Life in: Madrid, Spain - Verily

Editors’ note: The “Life in” series provides readers a window into daily life in different places around the world by sharing the stories of women living abroad. 

After graduating from college with a degree in Spanish language and literature, Therese Trinko moved to Madrid, Spain in order to polish her Spanish before returning to the United States to become a Spanish teacher. Today, Therese lives in Madrid where she works as an English and religion teacher. 

We all have COVID-19 on the brain these days. So let’s start there. What has that experience been like in Madrid? What kind of restrictions have been put in place, and how are people generally responding to them?

Everyone here, like the rest of the world, has been worried about it since it broke out in China.

Initially, many of us, myself included, thought that this would be like Ebola or other recent epidemics that are tragic, but don’t personally affect us. However, this one very quickly affected us here in Spain. We are currently under quarantine, which means we need to stay at home unless it’s something important such as going to the grocery store, the pharmacy, or work if you cannot work from home.

The general response of Spaniards and other Americans I know living here is solidarity. Many of us young people know that even if we get infected, we would only have very mild symptoms. However, we know that we could unintentionally infect older and more vulnerable people, so I see very little resentment about this quarantine.

When did you move to Spain in the first place, and what precipitated the move? Had you lived abroad or spent extended time abroad before this move?

I moved to Spain four and a half years ago after doing my student teaching to be a Spanish teacher and realizing I had to improve my Spanish before I had my own classroom. It’s been a complete blessing because I love Spain, and I’ve stayed much longer than my original plan of one or two years.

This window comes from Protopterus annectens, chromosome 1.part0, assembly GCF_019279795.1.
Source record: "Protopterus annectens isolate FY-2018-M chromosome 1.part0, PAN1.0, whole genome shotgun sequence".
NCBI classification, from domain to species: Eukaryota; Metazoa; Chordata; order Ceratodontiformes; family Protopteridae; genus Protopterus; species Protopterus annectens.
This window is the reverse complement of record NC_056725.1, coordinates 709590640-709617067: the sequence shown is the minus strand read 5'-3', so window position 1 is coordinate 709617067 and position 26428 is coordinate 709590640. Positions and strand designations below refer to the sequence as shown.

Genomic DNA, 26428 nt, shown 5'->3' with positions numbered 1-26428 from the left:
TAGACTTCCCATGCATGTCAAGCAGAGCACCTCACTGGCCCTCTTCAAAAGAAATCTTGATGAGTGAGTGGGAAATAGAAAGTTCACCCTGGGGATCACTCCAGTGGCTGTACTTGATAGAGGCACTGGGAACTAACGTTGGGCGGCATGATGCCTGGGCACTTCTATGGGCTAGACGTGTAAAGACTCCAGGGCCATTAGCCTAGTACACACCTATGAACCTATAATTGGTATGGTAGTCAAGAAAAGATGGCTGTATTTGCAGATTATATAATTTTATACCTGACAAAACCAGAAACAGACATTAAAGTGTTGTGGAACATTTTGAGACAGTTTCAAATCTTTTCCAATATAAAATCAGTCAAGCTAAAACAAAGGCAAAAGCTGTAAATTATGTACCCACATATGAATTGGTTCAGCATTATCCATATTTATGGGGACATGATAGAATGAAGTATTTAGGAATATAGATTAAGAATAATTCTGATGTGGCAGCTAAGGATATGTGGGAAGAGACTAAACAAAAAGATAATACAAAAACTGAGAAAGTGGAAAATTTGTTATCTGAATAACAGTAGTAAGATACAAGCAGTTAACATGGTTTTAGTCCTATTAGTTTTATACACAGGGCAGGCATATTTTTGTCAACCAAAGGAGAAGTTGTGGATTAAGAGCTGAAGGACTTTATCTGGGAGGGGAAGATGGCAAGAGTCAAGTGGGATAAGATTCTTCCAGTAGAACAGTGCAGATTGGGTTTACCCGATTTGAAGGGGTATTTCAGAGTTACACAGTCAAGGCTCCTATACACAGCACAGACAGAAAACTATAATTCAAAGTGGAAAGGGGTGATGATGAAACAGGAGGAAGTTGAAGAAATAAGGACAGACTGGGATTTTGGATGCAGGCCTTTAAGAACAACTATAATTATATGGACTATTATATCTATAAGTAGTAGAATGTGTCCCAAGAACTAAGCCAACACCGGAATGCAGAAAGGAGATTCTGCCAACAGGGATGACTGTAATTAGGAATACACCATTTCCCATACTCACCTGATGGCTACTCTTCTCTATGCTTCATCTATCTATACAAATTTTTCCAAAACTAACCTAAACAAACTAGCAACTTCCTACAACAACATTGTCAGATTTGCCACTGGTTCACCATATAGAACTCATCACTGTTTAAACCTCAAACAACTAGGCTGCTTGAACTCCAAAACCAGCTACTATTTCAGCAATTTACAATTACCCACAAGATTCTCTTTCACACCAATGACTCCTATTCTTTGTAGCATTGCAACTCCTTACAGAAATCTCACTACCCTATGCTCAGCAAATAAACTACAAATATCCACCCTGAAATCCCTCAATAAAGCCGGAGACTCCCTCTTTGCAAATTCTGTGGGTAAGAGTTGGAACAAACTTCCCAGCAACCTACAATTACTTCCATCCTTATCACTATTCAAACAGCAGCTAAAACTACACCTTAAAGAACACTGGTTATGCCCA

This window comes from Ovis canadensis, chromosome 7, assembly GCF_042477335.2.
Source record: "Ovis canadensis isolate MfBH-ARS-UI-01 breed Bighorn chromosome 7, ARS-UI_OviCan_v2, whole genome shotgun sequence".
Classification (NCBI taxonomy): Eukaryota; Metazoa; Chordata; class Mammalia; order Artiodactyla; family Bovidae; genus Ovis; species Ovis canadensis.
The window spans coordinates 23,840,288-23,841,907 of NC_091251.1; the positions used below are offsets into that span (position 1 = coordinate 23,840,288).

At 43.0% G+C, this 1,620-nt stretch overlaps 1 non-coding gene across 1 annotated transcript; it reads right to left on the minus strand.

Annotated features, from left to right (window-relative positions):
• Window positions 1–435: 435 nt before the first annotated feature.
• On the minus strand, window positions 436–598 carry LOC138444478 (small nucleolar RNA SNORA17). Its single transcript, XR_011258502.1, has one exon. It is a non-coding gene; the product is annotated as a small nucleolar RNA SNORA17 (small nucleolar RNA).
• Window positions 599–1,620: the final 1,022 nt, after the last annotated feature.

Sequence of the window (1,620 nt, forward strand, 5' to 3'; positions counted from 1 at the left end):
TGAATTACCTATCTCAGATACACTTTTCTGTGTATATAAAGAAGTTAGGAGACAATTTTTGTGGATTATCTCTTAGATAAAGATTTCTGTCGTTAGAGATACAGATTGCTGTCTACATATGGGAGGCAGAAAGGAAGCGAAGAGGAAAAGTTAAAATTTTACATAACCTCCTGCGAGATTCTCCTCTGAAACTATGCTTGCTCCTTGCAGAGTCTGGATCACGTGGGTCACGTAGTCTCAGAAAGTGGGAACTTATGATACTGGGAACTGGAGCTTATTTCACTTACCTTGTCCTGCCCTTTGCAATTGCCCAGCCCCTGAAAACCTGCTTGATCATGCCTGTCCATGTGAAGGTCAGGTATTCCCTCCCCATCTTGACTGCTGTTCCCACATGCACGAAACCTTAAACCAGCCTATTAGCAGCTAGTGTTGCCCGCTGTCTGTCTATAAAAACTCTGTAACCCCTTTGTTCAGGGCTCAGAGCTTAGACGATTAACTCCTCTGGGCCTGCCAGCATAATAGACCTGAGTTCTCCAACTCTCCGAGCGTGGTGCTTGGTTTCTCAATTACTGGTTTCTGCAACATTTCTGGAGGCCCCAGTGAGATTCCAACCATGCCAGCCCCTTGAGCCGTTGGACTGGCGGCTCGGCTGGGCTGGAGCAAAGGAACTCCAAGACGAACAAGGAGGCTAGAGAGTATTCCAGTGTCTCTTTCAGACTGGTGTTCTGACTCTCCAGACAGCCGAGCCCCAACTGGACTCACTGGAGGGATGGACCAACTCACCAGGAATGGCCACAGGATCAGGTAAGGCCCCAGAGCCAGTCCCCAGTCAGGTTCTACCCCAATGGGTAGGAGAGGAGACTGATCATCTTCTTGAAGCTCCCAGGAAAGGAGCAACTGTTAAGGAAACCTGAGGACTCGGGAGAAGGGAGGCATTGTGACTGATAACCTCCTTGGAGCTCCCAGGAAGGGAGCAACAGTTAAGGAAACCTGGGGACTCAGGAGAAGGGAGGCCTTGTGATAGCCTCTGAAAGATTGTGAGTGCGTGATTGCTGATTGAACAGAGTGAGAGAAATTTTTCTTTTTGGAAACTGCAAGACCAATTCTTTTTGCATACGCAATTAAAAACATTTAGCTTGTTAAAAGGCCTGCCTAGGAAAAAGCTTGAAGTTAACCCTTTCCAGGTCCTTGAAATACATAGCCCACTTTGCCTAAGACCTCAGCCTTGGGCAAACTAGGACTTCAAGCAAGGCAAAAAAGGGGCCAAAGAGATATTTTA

Before moving here, I had spent a semester in Rome and a summer in Costa Rica and Argentina. Those experiences really helped me get used to the unique challenges of living abroad; they also gave me a serious case of the travel bug, which I still haven’t lost.

Therese visiting Cuenca, Spain.

Therese visiting Cuenca, Spain.

What were some of your first impressions of Spain? Did anything surprise you?

My first impression of Spain was how social it is. People are constantly out with their friends and family at all hours of the day, including families with babies at the bars until midnight. Also, Spaniards daily schedules are crazy different from Americans. My family back home often had dinner at five or six in the afternoon. Here, that’s when you have “merienda” or afternoon snack, and dinner isn’t until nine or ten.

But because of my experience studying Spanish, including Spanish culture, and spending a semester in Rome, I was familiar with most of the big cultural differences before I arrived.

What were some of the harder things for you to get used to in Spanish culture?

There are two main differences that are more difficult for me, because of my personality and because of my own American culture. First, the daily schedule: most people are up and with their families or friends until midnight. I ideally will be in bed by 10 p.m., so a daily schedule that ends so late is, honestly and embarrassingly, physically challenging for me.

Furthermore, Spaniards are extremely direct. Sometimes it’s refreshing, because instead of people sugar-coating something that needs to be said, they just tell you what the problem is, which keeps things open and honest. However, I am super sensitive, and so sometimes I would prefer more sugar-coating than a Spaniard would feel is necessary.

What are some of the aspects of Spanish life that you like most?

Well, obviously my favorite part of Spanish culture is cured ham. Many Spanish families around Christmas and other important times will buy a leg of cured ham and keep it in the kitchen and cut off thin slices whenever they’re hungry, and it’s genuinely one of my favorite things about Spain.

Therese with one of her favorite things about Spain.